French soprano Julie Fuchs played the main heroine of the opera Susanna. She demonstrated her solid technique and vocal control in a challenging role that demands a light, youthful voice that is consistently written in the midrange. Her timbre was round and full of harmonics, and she colored the lines with particular attention to the dynamics of the score. She sang the famous aria “Deh, vieni non tardar” exquisite legato and mezza voce.
Spanish soprano Maria Jose Moreno played the role of the Countess. She had already achieved great success last season when Donna Anna and her interpretation of the ailing countess reinforced her triumph in the Spanish theater. It has a dark velvet timbre with stunning projection that gains volume as it rises towards the upper register. Nevertheless, she sounded two pianissimi in high C during the trio in act two. His technique of fiato and breath was put to the test in his third act aria “Dove sono” thanks to the exaggerated slow tempi imposed by conductor Ivor Bolton. Moreno managed to sing long legato lines in one breath and even delivered the second part of the tune in a beautiful mezza voce.
André Schuen performed the role of Count Almaviva. He has a powerful dark voice with a round, even timbre that navigates easily through Mozart’s lyrical lines. His stamina and strength were underlined as he had to sing the coloratura and high F sharp of his aria “Vedro mentre io sospiro” while carrying the dancer who played the angel on his back. He sang “Contessa, perdono” with extreme sadness and beauty, punctuating a wonderful night for himself.
Rachael Wilson sang the role of teenager Cherubino. She was bright and playful in her two arias, “Non so più cosa son” and “Voi che sapete” which she sang with style and subtle variations on the rehearsals. It was just a shame her character wasn’t drawn clearly because she didn’t look like a young teenage girl but a woman dressed as a boy with a wig with short hair.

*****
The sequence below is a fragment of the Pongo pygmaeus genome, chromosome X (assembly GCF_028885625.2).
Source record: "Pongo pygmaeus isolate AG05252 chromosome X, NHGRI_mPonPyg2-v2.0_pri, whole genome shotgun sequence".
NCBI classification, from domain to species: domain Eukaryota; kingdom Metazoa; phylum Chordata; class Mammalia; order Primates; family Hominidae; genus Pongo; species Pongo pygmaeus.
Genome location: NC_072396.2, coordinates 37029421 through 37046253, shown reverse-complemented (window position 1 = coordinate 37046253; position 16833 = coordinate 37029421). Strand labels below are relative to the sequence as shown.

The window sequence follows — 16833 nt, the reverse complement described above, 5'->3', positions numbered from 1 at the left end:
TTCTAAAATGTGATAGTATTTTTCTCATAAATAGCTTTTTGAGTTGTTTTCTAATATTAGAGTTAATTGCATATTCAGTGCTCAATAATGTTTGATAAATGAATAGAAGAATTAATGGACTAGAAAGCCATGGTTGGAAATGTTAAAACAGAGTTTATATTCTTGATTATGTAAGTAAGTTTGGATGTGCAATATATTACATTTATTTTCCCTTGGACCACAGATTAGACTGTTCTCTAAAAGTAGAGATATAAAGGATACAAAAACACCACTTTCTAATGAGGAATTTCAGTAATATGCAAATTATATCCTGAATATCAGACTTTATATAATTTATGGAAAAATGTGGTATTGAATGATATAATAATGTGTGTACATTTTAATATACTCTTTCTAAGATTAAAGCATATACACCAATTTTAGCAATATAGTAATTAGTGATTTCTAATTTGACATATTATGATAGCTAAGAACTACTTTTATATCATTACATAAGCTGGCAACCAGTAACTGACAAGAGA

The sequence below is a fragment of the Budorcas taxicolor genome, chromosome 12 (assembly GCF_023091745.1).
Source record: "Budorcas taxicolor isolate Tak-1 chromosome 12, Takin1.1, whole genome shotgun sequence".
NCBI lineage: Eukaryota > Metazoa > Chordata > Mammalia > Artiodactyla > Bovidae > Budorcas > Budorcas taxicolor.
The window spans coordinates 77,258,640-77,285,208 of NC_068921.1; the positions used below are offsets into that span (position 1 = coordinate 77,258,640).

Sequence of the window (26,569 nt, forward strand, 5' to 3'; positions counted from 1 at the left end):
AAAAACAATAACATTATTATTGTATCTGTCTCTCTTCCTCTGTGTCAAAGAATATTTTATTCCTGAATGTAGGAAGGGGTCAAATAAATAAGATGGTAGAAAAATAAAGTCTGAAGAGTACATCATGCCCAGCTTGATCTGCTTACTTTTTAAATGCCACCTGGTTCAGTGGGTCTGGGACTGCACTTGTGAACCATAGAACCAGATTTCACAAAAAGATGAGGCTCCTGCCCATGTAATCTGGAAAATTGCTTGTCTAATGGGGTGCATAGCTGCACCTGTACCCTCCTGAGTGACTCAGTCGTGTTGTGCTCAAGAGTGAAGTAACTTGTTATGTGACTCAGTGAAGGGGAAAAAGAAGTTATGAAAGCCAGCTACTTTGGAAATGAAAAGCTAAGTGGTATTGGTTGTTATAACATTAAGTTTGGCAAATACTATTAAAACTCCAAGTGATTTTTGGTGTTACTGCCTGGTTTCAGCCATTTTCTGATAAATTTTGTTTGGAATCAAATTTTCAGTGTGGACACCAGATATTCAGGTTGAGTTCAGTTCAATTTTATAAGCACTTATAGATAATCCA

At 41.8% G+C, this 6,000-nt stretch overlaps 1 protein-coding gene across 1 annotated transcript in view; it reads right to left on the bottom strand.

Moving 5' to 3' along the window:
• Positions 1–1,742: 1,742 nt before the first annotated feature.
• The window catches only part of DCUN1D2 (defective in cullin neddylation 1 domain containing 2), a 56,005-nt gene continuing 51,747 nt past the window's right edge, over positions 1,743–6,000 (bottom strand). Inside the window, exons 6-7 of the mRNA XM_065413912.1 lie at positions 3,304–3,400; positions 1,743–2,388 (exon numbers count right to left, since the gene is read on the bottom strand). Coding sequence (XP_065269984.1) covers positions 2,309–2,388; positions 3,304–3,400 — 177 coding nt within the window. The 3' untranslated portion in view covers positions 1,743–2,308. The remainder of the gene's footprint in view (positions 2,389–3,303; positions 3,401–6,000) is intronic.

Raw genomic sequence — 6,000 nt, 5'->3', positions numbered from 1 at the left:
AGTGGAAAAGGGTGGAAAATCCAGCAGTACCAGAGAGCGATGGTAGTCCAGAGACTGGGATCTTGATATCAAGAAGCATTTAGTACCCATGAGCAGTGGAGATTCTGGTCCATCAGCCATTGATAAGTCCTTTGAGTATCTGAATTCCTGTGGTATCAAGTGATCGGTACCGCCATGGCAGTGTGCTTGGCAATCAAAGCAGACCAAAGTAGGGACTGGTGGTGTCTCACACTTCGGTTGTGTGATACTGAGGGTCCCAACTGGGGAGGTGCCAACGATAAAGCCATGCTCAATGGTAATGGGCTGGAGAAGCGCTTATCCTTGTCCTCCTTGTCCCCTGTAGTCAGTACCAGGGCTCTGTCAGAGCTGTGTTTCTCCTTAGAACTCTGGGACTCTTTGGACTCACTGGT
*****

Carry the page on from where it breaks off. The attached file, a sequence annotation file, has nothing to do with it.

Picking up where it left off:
Monica Bacelli and Fernando Radó gave a correct and aseptic portrayal of the roles of Marcellina and Bartolo, respectively, while Christophe Montague gave a chilling impersonation of Don Basilio who looked like a vampire or a character from “The Rocky Horror Show”.
Ivor Bolton, the musical director of Teatro Real, is a Mozart expert and it showed in the way the melodies flowed. There was a clear balance between wind and string instruments and the orchestral sound was rich and colorful. He was a bit extreme with the slow tempi during the airs of the countess or Susana’s “Deh vieni, non tardar”; while these wider tempi created an emotional atmosphere, it also imposed long, demanding fiato lines on the sopranos, which is hard because their voices are very exposed by the subtle orchestrations. Nonetheless, Bolton managed to infuse the performance with the joy and brilliance that Mozart put on his score and that Guth chose to ignore. The contrast was so great that it got to a point where it was better to close your eyes and enjoy the voices and the music.
In the end, it was an elegant and luminous musical interpretation of Mozart’s opera buffa featuring a young cast of talented voices that were undermined by a dark and depressive psychoanalytical staging.